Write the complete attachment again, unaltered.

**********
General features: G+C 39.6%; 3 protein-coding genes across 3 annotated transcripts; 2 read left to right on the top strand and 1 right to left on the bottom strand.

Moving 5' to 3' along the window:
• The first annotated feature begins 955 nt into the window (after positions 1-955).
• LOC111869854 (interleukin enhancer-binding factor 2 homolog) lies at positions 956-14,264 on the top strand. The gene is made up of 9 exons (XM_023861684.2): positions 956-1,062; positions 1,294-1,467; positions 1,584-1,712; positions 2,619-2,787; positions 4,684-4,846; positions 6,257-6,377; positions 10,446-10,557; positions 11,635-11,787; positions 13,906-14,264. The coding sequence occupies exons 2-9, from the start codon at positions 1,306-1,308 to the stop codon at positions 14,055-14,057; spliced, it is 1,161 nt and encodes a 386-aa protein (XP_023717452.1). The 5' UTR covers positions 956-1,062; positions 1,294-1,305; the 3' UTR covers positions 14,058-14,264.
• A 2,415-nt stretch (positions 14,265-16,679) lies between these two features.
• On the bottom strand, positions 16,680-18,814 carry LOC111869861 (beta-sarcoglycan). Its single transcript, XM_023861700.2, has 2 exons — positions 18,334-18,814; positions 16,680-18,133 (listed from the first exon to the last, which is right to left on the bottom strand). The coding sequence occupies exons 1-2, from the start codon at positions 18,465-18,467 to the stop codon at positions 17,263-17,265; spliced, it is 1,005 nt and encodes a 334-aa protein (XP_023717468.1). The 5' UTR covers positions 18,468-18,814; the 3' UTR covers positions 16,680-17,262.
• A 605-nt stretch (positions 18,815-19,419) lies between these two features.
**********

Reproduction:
General features: G+C 39.6%; 3 protein-coding genes across 3 annotated transcripts; 2 read left to right on the top strand and 1 right to left on the bottom strand.

Moving 5' to 3' along the window:
• The first annotated feature begins 955 nt into the window (after positions 1-955).
• LOC111869854 (interleukin enhancer-binding factor 2 homolog) lies at positions 956-14,264 on the top strand. The gene is made up of 9 exons (XM_023861684.2): positions 956-1,062; positions 1,294-1,467; positions 1,584-1,712; positions 2,619-2,787; positions 4,684-4,846; positions 6,257-6,377; positions 10,446-10,557; positions 11,635-11,787; positions 13,906-14,264. The coding sequence occupies exons 2-9, from the start codon at positions 1,306-1,308 to the stop codon at positions 14,055-14,057; spliced, it is 1,161 nt and encodes a 386-aa protein (XP_023717452.1). The 5' UTR covers positions 956-1,062; positions 1,294-1,305; the 3' UTR covers positions 14,058-14,264.
• A 2,415-nt stretch (positions 14,265-16,679) lies between these two features.
• On the bottom strand, positions 16,680-18,814 carry LOC111869861 (beta-sarcoglycan). Its single transcript, XM_023861700.2, has 2 exons — positions 18,334-18,814; positions 16,680-18,133 (listed from the first exon to the last, which is right to left on the bottom strand). The coding sequence occupies exons 1-2, from the start codon at positions 18,465-18,467 to the stop codon at positions 17,263-17,265; spliced, it is 1,005 nt and encodes a 334-aa protein (XP_023717468.1). The 5' UTR covers positions 18,468-18,814; the 3' UTR covers positions 16,680-17,262.
• A 605-nt stretch (positions 18,815-19,419) lies between these two features.